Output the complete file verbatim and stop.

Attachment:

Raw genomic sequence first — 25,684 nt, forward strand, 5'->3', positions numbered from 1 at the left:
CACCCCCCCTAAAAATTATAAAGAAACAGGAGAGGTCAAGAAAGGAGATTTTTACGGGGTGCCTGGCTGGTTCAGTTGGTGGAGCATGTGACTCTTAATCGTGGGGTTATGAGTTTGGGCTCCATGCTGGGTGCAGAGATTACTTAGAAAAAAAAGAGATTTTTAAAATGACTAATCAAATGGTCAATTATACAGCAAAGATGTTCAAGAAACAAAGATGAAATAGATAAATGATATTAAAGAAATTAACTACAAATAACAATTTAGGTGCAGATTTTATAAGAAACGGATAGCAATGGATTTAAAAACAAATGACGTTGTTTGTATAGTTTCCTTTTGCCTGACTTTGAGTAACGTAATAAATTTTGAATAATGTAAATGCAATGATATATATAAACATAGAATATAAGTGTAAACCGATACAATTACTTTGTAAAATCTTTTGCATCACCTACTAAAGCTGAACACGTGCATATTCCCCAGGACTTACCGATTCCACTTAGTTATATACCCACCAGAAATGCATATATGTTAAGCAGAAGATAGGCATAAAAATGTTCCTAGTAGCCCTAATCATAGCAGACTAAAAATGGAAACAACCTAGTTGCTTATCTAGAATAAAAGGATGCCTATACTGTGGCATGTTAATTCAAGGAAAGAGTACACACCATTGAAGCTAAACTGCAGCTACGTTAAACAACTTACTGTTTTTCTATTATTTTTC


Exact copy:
Raw genomic sequence first — 25,684 nt, forward strand, 5'->3', positions numbered from 1 at the left:
CACCCCCCCTAAAAATTATAAAGAAACAGGAGAGGTCAAGAAAGGAGATTTTTACGGGGTGCCTGGCTGGTTCAGTTGGTGGAGCATGTGACTCTTAATCGTGGGGTTATGAGTTTGGGCTCCATGCTGGGTGCAGAGATTACTTAGAAAAAAAAGAGATTTTTAAAATGACTAATCAAATGGTCAATTATACAGCAAAGATGTTCAAGAAACAAAGATGAAATAGATAAATGATATTAAAGAAATTAACTACAAATAACAATTTAGGTGCAGATTTTATAAGAAACGGATAGCAATGGATTTAAAAACAAATGACGTTGTTTGTATAGTTTCCTTTTGCCTGACTTTGAGTAACGTAATAAATTTTGAATAATGTAAATGCAATGATATATATAAACATAGAATATAAGTGTAAACCGATACAATTACTTTGTAAAATCTTTTGCATCACCTACTAAAGCTGAACACGTGCATATTCCCCAGGACTTACCGATTCCACTTAGTTATATACCCACCAGAAATGCATATATGTTAAGCAGAAGATAGGCATAAAAATGTTCCTAGTAGCCCTAATCATAGCAGACTAAAAATGGAAACAACCTAGTTGCTTATCTAGAATAAAAGGATGCCTATACTGTGGCATGTTAATTCAAGGAAAGAGTACACACCATTGAAGCTAAACTGCAGCTACGTTAAACAACTTACTGTTTTTCTATTATTTTTC